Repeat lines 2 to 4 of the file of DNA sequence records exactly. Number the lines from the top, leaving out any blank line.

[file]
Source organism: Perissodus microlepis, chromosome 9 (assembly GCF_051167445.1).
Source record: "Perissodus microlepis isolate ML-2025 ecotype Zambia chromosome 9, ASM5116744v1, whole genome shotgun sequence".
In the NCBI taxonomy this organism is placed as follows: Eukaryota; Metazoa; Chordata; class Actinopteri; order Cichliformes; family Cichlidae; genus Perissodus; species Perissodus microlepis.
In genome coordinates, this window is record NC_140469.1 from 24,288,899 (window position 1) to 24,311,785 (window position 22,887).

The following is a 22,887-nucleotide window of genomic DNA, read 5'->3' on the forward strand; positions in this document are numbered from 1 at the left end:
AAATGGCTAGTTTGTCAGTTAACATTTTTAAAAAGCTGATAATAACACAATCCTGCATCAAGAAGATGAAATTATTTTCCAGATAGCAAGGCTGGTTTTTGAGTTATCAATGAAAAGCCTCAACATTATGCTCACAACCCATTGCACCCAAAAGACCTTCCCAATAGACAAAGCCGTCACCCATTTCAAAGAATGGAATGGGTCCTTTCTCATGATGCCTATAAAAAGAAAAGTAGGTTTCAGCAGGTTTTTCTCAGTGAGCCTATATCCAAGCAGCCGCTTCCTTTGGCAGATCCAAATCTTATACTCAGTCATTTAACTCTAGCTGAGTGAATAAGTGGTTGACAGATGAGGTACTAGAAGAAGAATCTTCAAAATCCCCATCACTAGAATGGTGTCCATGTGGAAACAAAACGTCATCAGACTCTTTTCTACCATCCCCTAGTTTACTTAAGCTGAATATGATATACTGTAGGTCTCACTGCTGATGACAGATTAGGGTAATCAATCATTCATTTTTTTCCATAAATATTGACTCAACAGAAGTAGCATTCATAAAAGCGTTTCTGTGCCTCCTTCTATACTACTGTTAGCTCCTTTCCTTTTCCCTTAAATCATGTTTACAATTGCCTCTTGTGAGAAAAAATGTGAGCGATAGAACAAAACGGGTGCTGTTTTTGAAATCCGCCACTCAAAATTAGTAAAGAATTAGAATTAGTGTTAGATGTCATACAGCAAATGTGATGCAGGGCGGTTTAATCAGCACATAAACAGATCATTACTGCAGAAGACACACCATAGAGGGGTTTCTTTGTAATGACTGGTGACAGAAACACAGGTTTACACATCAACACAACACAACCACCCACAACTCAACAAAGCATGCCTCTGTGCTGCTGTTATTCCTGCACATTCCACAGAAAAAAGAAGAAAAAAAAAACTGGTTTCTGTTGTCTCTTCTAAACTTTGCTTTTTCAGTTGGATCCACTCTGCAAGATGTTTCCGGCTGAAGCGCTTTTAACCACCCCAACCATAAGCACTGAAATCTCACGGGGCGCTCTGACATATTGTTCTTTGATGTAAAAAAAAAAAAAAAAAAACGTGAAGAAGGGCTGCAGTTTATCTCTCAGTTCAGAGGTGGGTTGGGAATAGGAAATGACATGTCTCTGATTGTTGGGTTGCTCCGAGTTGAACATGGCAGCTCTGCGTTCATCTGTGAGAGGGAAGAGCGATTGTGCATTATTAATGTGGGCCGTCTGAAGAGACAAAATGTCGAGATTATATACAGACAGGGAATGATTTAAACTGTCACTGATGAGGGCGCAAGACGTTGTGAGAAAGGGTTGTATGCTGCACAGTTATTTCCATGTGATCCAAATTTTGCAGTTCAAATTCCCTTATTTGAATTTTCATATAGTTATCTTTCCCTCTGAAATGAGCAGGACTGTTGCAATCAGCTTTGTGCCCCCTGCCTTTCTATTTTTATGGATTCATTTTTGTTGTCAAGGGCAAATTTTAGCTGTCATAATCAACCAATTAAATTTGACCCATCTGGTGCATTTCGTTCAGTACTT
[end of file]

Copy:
Source record: "Perissodus microlepis isolate ML-2025 ecotype Zambia chromosome 9, ASM5116744v1, whole genome shotgun sequence".
In the NCBI taxonomy this organism is placed as follows: Eukaryota; Metazoa; Chordata; class Actinopteri; order Cichliformes; family Cichlidae; genus Perissodus; species Perissodus microlepis.
In genome coordinates, this window is record NC_140469.1 from 24,288,899 (window position 1) to 24,311,785 (window position 22,887).